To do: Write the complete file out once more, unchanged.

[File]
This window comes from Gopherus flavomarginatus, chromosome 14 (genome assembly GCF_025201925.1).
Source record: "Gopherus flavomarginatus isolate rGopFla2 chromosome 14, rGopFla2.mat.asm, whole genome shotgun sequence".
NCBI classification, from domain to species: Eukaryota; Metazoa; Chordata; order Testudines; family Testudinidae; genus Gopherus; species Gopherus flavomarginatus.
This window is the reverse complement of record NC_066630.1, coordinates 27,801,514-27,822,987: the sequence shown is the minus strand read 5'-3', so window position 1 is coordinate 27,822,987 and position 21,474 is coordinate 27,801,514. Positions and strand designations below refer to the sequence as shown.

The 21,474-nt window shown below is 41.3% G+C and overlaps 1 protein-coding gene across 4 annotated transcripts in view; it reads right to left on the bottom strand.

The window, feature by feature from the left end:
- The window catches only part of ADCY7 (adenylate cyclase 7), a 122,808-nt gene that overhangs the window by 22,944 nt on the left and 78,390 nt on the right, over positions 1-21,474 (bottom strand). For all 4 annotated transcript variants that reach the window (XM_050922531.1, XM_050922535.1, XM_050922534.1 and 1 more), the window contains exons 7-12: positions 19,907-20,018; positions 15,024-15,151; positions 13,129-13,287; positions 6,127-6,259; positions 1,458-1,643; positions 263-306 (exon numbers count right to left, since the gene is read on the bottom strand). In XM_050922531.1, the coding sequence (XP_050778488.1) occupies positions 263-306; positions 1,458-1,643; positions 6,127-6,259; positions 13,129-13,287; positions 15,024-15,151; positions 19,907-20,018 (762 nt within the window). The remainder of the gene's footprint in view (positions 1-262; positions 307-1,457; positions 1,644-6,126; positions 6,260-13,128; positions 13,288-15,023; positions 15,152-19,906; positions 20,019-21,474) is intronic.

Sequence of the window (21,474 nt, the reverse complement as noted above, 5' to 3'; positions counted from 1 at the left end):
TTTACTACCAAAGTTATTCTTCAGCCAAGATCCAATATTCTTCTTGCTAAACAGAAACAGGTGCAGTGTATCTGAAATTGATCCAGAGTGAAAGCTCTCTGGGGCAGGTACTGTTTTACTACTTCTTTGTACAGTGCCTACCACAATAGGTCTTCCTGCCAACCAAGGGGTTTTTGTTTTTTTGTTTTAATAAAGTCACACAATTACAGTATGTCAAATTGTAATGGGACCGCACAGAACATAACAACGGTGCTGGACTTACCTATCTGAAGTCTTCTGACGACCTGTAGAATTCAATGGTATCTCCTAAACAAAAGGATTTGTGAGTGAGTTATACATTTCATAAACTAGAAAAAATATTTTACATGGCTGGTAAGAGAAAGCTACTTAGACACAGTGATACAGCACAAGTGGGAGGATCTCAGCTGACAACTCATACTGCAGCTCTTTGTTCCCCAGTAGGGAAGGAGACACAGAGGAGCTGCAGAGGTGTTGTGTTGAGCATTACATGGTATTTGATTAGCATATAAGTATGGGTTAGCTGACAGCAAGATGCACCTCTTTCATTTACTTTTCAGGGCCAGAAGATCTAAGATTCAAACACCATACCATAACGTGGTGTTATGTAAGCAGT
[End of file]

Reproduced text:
This window comes from Gopherus flavomarginatus, chromosome 14 (genome assembly GCF_025201925.1).
Source record: "Gopherus flavomarginatus isolate rGopFla2 chromosome 14, rGopFla2.mat.asm, whole genome shotgun sequence".
NCBI classification, from domain to species: Eukaryota; Metazoa; Chordata; order Testudines; family Testudinidae; genus Gopherus; species Gopherus flavomarginatus.
This window is the reverse complement of record NC_066630.1, coordinates 27,801,514-27,822,987: the sequence shown is the minus strand read 5'-3', so window position 1 is coordinate 27,822,987 and position 21,474 is coordinate 27,801,514. Positions and strand designations below refer to the sequence as shown.

The 21,474-nt window shown below is 41.3% G+C and overlaps 1 protein-coding gene across 4 annotated transcripts in view; it reads right to left on the bottom strand.

The window, feature by feature from the left end:
- The window catches only part of ADCY7 (adenylate cyclase 7), a 122,808-nt gene that overhangs the window by 22,944 nt on the left and 78,390 nt on the right, over positions 1-21,474 (bottom strand). For all 4 annotated transcript variants that reach the window (XM_050922531.1, XM_050922535.1, XM_050922534.1 and 1 more), the window contains exons 7-12: positions 19,907-20,018; positions 15,024-15,151; positions 13,129-13,287; positions 6,127-6,259; positions 1,458-1,643; positions 263-306 (exon numbers count right to left, since the gene is read on the bottom strand). In XM_050922531.1, the coding sequence (XP_050778488.1) occupies positions 263-306; positions 1,458-1,643; positions 6,127-6,259; positions 13,129-13,287; positions 15,024-15,151; positions 19,907-20,018 (762 nt within the window). The remainder of the gene's footprint in view (positions 1-262; positions 307-1,457; positions 1,644-6,126; positions 6,260-13,128; positions 13,288-15,023; positions 15,152-19,906; positions 20,019-21,474) is intronic.

Sequence of the window (21,474 nt, the reverse complement as noted above, 5' to 3'; positions counted from 1 at the left end):
TTTACTACCAAAGTTATTCTTCAGCCAAGATCCAATATTCTTCTTGCTAAACAGAAACAGGTGCAGTGTATCTGAAATTGATCCAGAGTGAAAGCTCTCTGGGGCAGGTACTGTTTTACTACTTCTTTGTACAGTGCCTACCACAATAGGTCTTCCTGCCAACCAAGGGGTTTTTGTTTTTTTGTTTTAATAAAGTCACACAATTACAGTATGTCAAATTGTAATGGGACCGCACAGAACATAACAACGGTGCTGGACTTACCTATCTGAAGTCTTCTGACGACCTGTAGAATTCAATGGTATCTCCTAAACAAAAGGATTTGTGAGTGAGTTATACATTTCATAAACTAGAAAAAATATTTTACATGGCTGGTAAGAGAAAGCTACTTAGACACAGTGATACAGCACAAGTGGGAGGATCTCAGCTGACAACTCATACTGCAGCTCTTTGTTCCCCAGTAGGGAAGGAGACACAGAGGAGCTGCAGAGGTGTTGTGTTGAGCATTACATGGTATTTGATTAGCATATAAGTATGGGTTAGCTGACAGCAAGATGCACCTCTTTCATTTACTTTTCAGGGCCAGAAGATCTAAGATTCAAACACCATACCATAACGTGGTGTTATGTAAGCAGT